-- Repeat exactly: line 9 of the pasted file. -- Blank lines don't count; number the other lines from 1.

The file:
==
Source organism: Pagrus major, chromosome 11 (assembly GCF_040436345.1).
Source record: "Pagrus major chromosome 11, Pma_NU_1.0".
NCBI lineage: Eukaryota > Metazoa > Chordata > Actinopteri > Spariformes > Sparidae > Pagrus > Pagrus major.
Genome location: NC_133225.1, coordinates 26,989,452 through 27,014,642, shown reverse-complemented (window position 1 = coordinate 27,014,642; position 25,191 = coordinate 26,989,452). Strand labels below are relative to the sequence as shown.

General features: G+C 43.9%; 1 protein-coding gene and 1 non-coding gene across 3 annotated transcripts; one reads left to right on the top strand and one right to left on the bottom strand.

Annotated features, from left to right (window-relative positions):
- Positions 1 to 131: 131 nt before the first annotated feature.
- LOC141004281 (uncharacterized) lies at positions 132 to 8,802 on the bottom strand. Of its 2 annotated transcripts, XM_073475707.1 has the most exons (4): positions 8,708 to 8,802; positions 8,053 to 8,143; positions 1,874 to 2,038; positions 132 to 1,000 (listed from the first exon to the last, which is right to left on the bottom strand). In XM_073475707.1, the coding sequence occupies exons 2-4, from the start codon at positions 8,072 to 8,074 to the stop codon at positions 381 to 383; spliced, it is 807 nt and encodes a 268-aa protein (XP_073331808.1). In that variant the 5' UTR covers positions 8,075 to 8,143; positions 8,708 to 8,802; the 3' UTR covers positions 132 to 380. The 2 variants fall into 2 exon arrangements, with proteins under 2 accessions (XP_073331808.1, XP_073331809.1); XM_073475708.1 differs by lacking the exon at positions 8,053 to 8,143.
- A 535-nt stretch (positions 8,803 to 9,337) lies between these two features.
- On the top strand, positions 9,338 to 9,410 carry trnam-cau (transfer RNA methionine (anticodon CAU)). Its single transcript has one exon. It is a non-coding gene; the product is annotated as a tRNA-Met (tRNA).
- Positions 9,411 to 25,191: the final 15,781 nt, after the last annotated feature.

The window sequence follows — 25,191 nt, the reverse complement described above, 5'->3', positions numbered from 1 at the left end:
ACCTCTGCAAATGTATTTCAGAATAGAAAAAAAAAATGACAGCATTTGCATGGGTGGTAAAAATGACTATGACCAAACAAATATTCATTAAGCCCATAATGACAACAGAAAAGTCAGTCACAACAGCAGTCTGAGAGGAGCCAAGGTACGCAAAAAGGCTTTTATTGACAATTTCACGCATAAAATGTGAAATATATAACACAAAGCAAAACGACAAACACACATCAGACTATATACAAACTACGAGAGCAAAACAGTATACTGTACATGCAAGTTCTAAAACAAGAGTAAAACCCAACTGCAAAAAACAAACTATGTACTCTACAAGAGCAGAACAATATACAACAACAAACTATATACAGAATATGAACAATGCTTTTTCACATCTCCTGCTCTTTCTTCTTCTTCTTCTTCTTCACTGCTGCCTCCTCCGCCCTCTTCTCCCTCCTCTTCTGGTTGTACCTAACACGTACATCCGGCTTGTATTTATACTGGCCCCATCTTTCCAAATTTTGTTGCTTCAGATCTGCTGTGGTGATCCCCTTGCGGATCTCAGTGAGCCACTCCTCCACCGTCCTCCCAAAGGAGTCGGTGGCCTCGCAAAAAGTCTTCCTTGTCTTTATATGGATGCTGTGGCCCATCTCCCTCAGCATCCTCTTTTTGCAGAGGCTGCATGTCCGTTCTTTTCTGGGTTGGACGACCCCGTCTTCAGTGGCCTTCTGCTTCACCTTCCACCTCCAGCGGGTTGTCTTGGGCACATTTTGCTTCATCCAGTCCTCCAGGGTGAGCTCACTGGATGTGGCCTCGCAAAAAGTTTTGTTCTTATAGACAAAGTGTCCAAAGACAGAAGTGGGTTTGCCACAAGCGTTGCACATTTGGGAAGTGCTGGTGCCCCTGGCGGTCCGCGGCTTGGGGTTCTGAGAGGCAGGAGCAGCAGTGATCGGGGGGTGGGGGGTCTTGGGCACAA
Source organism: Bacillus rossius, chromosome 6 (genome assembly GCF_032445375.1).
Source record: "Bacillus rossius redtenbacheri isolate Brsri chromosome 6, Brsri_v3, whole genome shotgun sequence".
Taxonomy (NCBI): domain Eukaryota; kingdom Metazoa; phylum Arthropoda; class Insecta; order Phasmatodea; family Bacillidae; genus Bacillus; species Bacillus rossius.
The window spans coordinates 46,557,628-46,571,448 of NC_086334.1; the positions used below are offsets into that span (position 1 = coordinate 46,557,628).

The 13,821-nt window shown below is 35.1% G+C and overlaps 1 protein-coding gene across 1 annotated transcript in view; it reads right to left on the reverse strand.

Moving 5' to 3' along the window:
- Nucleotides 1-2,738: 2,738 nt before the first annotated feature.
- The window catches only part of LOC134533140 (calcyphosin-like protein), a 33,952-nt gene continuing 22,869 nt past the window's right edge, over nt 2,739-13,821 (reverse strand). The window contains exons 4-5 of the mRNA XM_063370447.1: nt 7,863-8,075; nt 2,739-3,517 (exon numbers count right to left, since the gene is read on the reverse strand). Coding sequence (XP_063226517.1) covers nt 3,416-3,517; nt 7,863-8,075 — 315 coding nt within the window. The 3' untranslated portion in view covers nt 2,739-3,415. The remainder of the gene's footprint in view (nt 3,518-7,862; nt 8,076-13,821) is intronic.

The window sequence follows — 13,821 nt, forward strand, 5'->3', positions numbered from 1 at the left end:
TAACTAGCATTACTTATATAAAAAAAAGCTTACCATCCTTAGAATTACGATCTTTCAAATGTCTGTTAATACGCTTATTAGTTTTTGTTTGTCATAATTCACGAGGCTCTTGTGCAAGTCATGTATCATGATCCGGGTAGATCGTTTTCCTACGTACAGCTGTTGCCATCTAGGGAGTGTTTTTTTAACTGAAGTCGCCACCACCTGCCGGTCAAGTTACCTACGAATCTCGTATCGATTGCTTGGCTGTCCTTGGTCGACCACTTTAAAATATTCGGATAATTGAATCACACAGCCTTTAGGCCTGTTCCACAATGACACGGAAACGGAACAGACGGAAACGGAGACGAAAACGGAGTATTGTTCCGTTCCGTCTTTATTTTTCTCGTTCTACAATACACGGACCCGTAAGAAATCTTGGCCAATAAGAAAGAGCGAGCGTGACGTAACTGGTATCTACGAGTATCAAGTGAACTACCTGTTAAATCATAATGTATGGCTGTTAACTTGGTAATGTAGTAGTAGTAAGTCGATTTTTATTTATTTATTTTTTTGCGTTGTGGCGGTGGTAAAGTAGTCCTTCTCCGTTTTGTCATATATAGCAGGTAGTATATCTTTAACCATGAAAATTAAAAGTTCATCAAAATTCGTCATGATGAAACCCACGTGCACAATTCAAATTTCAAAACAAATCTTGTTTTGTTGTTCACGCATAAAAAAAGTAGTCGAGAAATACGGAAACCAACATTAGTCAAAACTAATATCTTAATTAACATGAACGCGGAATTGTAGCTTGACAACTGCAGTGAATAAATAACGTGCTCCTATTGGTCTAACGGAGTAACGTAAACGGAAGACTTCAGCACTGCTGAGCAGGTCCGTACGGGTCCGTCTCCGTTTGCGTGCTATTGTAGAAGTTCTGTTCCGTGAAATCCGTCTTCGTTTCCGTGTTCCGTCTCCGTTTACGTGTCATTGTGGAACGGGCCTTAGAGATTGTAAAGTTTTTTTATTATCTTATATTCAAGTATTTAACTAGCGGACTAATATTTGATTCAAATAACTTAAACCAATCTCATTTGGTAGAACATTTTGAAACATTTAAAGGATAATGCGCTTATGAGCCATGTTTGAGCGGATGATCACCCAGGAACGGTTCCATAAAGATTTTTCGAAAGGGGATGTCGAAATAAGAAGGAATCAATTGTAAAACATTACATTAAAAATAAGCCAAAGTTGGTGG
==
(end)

- A 535-nt stretch (positions 8,803 to 9,337) lies between these two features.